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I'm trying to create a MVC 4 application, and I'm kinda new to this. How can I map a route to a specific file extension?

I want to do something like this:

Controller/Action/ (maybe an ID) 

This should return a MVC View, for the user to see in their browser.

In another scenario:

Controller/Action/ (Maybe an ID) .json

or:

Controller/Action/ (Maybe an ID) .xml

This should return the same object, but in JSON or XML, for webservices to use.

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2 Answers 2

It's not so much mapping to an extension - MVC 4 URLs don't need to correspond directly to files. Instead, you register routes, which correspond to controller actions. So for this, you could have the following routes:

  • /something/page/{ID} which links to SomeController.ShowPage(int ID) which returns a ViewResult
  • /something/page/{ID}/xml which links to SomeController.PageAsXML(int ID) which returns an XDocument
  • /something/page/{ID}/json which links toSomeController.PageAsJSON(int ID)which returns aJsonResult`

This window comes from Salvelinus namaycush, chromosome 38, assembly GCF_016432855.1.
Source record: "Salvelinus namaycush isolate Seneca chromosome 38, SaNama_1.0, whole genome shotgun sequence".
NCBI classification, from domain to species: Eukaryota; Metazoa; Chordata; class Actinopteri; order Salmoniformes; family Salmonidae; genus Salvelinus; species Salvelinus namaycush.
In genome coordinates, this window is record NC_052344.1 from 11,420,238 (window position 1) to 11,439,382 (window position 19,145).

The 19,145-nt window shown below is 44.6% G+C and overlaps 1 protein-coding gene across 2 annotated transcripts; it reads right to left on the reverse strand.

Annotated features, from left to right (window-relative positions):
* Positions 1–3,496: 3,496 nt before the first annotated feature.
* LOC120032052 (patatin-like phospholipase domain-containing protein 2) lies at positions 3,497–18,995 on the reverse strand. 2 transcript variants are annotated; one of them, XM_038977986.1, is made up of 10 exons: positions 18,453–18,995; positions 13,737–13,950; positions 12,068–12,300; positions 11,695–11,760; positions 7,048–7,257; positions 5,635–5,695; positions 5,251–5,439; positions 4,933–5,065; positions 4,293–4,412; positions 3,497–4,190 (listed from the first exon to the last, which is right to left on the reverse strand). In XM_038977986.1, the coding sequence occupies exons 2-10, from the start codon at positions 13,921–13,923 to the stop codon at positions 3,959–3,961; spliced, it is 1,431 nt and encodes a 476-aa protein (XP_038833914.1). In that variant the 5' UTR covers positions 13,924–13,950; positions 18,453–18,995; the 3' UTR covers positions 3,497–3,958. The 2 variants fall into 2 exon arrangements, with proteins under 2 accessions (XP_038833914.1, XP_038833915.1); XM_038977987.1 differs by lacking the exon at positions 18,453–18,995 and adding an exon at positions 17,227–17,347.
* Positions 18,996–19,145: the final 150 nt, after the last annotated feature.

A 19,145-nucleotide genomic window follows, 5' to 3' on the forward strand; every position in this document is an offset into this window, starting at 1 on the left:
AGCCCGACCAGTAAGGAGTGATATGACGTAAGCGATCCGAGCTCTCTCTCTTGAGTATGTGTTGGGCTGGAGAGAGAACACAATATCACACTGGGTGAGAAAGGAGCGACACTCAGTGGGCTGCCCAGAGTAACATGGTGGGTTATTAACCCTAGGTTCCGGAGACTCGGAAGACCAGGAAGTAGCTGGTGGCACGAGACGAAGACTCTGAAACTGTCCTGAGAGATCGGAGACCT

These routes are registered by a method called in the Application_Start() code when your server starts up. A simple route registration for the XML page example would look something like this:

public class MvcApplication : System.Web.HttpApplication
{
    public static void RegisterRoutes(RouteCollection routes)
    {
        routes.MapRoute(
        "PageView_XML",
        "{controller}/page/{id}/xml",
        new { id = "" }  
        );
    }
}

Here, the route is called "PageView_XML" to fit in with a hypothetical naming scheme in which there is also a "PageView" and a "PageView_JSON". Names must be unique. Any URL matching the pattern {controller}/page/{id}/xml will use this route, where anything written like {this} is a parameter that will be matched to any string in the right place. You'll notice that {id} is given a default value of "" (an empty string), which is probably not very useful; you can pick something that your controller method will recognise and use to show a suitable error page instead.

You can mix {param} tags and text, so {controller}/page/{id}-xml or even {controller}/page/{id}_{format} will work. I'm not so sure about {controller}/page/{id}.xml or {controller}/page/{id}.{format} because it might handle . differently.

Take a look at the MSDN info on routing, particularly this bit for a little more detail on adding routes. O'Reilly also has some handy info.

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You can use the extension method called AddUrlPathExtensionMapping on the Json and Xml Mediatypeformatters of MVC4 Web API to enable you to request data in those particular formats.

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